You summed up very accurately what the magazines said back then. What people were afraid of – heh! – about Sam & Max is that Lucasarts games were getting closer to Sierra games. That was a kind of blasphemy.

    About the game, a very unique one, with some design problems (some puzzles are absurd and don’t have any kind of clue), but with lots of personality, awesome animation, fantastic and catchy music, and very good blend of tradicional pictures and CGIs. Some subtle gags, like the surreal northamerican attractions (pop culture self-referenced) and the gas clerk that looked the same everyhere you went (not to mention the wonderful downbeat ending) are still remembered with a grin.

  17. Heliocentric says:

    Does anyone know what copy protection is used. I’m boycotting any game with code wheels.

  18. nhex says:


  19. Richard J says:

    Man, I remember reading the preview for this in PC Gamer.

    Didn’t the CD ROM version come out about six months after the floppy release?

  20. Christian says:

    I bet at least the CD-Rom version doesn’t have any copy protection. After all, a full CD-Rom (650 mb!!! Crazy how big those things have become) can’t be copied at all!

  21. negativedge says:

    glad I finally purchased a monitor able to display all those colors.

    really though, I’m getting a little sick of all this talky. where are all the games about shooting people?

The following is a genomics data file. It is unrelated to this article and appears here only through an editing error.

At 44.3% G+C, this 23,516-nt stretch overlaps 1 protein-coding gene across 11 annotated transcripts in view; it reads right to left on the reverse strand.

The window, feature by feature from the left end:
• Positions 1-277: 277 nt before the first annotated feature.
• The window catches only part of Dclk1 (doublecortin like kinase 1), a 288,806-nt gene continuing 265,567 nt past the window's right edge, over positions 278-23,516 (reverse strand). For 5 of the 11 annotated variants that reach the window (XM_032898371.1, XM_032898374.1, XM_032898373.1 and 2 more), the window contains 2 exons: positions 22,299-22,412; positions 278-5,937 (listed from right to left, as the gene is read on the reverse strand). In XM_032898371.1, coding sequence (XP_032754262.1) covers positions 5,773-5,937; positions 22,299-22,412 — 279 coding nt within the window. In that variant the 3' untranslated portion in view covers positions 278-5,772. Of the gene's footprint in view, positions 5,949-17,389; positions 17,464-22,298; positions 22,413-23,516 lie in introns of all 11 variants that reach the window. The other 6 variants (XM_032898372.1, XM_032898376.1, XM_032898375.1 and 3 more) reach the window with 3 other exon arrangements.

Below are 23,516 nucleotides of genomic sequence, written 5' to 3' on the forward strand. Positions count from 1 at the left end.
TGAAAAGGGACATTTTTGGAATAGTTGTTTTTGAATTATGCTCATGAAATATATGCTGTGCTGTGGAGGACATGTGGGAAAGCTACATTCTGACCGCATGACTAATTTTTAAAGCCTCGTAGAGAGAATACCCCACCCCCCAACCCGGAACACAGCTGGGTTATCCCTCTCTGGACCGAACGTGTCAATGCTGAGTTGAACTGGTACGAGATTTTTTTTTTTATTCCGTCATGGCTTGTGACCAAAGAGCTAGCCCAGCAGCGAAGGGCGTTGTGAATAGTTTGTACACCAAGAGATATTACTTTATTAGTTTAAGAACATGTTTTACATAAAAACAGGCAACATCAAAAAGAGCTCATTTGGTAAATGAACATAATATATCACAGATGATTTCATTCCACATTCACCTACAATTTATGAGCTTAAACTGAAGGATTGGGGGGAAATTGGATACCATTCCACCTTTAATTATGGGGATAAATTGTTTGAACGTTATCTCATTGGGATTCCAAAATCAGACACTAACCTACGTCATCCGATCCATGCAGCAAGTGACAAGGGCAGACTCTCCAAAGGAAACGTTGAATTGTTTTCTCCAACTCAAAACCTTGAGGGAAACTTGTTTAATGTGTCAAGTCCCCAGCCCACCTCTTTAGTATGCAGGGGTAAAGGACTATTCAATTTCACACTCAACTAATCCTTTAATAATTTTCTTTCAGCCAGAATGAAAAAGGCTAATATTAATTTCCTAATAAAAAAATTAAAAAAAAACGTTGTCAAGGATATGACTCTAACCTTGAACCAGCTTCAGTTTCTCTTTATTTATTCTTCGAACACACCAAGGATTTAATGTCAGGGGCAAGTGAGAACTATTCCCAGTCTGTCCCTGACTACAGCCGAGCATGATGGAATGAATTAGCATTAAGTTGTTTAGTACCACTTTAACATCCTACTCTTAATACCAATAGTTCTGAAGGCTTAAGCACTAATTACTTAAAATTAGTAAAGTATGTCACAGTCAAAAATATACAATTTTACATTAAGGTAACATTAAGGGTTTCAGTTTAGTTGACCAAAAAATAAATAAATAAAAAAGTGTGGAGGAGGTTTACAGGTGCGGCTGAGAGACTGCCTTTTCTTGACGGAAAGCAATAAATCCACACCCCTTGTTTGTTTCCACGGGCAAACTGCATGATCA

22. stahlwerk says:

    Does it require a double speed CD-ROM drive, or will my horrendously overpriced, cartridge based, single speed drive suffice?

    I bought it just so I will be able to play Rebel Assalut, which I heard is going to be just like taking part in Star Wars Episode IV (what’s up with that naming, anyway?), the movie, only “interactive”. It has many videos, which will be full of motion. I wonder if all games of the future will be like that.

    Also: what will happen if I insert the CD in my dad’s hifi stereo? Will I be able to hear the sounds of the game?

    • TheSombreroKid says:

      the same thing as putting a spectrum tape into a tape deck obviously!

    • stahlwerk says:

      (@TheSombreroKid tell that to my 11 year old self and his stupid curiosity regarding the Wing Commander + Secret Missions CD-ROM. One of the earliest adrenaline rushes I can recall, fumbling for that remote control while 16 bit Satan is wrecking the speakers. Hey, I wanted to listen to the game’s music, okay?)

    • Britpunk says:

      IIRC you can skip past track one (the game data). Tracks 2 onwards are the music track

    • Teachable Moment says:

      Star Wars – I know, right? If they ever make Episodes I, II and II they’ll ROCK!

  23. skeej says:

    Wow… This game looks awesome! Can’t wait to play this!!!

  24. Navagon says:

    Did you know they’re getting rid of most of the interface? It’s just going to be this box thing. A BOX THING! Yet another example of games being dumbed down to be ‘accessible’ to the drooling masses. It should be clear to everyone that only big buttons with Talk, Push and Use written on them can be considered intellectually stimulating.

    • Risingson says:

      It’s funny because not so many games had a verb interface then. Westwood and Revolution actually adapted a simplified interface before, and only Core, with the EVIL Curse of Enchantia (and another called Universe) did add more verbs, that just annoyed a lot.